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Paradoxical Phrasing

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In Sherman Alexie's short story, "Every Little Hurricane," the life of young Junior is both violent and full of love. One way that Alexie renders this paradox is by carefully pairing words that are not usually seen together, describing Junior's circumstances with unsual—and beautiful—phrasing.

Here's a few examples, with the paired words in bold:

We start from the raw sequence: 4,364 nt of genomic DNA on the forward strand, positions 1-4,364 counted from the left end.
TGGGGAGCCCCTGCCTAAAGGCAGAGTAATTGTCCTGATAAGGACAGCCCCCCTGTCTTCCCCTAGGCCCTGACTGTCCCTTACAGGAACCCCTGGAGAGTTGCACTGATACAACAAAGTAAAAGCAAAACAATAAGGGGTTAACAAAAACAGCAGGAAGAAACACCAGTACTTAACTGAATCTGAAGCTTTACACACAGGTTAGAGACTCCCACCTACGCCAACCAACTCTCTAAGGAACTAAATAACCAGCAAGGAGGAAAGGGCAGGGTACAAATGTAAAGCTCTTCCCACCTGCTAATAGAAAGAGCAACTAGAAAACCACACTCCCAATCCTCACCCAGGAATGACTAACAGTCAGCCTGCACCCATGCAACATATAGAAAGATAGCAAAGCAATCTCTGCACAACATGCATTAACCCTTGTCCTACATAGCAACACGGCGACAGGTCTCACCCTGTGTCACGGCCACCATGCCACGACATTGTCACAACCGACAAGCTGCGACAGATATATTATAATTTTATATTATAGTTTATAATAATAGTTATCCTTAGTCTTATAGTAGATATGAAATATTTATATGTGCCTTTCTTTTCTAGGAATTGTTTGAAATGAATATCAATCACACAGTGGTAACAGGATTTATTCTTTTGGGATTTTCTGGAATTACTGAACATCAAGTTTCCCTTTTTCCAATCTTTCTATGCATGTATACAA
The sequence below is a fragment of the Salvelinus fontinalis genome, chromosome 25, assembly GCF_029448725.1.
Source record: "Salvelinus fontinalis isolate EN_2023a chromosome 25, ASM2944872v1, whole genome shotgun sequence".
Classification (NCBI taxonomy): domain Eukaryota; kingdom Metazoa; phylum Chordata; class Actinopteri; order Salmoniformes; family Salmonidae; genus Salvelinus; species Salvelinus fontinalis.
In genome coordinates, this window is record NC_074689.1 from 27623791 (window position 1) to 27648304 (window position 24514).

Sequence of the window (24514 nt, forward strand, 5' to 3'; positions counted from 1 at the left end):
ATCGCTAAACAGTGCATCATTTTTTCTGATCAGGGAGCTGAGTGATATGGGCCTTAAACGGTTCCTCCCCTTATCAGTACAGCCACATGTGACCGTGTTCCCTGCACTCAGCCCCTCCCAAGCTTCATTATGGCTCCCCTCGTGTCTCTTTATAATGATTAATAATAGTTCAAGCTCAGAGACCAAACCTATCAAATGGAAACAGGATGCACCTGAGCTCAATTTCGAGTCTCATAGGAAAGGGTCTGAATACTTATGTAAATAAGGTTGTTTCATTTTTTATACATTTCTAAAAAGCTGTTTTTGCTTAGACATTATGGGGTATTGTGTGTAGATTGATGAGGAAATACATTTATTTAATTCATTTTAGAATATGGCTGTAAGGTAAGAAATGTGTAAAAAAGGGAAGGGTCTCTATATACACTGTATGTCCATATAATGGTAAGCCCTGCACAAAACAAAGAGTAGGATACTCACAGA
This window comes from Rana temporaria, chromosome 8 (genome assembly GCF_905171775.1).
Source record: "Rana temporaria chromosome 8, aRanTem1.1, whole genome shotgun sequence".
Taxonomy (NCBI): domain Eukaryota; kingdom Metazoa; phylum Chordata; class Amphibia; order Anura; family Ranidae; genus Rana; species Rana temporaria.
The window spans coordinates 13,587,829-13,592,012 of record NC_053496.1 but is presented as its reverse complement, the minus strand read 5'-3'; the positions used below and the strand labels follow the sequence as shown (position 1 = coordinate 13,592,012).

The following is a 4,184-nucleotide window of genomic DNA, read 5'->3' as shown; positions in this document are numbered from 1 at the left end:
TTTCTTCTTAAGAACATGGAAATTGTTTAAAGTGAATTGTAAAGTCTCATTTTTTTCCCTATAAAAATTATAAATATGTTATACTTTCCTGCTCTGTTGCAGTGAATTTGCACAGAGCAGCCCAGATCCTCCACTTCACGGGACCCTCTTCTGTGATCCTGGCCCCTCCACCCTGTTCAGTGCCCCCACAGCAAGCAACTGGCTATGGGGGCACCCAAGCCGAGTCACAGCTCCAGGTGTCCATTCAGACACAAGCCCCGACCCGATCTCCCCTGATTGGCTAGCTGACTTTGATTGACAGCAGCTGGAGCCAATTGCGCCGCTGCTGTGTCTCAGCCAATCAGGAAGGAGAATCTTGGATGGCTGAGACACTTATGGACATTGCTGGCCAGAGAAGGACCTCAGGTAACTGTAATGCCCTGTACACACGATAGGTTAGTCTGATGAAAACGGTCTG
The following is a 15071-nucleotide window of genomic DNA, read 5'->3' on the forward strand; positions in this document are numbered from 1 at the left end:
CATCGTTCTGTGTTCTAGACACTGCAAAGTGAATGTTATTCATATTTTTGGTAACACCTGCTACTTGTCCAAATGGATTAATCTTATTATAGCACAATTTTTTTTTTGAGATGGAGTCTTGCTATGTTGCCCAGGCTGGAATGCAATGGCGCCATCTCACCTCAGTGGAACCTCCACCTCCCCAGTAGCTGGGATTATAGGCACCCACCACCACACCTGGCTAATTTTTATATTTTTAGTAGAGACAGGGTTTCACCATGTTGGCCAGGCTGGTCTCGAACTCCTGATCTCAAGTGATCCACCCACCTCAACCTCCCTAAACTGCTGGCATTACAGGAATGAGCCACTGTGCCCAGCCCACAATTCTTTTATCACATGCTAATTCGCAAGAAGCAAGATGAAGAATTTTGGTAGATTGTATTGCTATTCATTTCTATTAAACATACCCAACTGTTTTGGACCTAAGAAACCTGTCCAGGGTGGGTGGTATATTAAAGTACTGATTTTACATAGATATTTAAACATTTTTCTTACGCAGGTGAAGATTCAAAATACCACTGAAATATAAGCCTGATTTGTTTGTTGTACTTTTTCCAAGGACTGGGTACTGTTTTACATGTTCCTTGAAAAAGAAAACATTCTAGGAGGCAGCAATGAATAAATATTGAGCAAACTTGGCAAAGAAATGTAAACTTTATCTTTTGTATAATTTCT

• Victor imagined his father's tears could have frozen solid in the severe reservation winters and shattered when they hit the floor. Sent millions of icy knives through the air, each specific and beautiful. Each dangerous and random.
  • When he was five years old, an old Indian man drowned in a mud puddle at a powwow. Just passed out and fell facedown into the water collected in a tire track. Even at five, Victor understood what this meant, how it defined nearly everything. Fronts. Highs and lows. Thermals and undercurrents. Tragedy. 
This week, Poets and Wordsmiths, try your hand (and pen) at pairing words and phrases that aren't typically seen or read in sequence.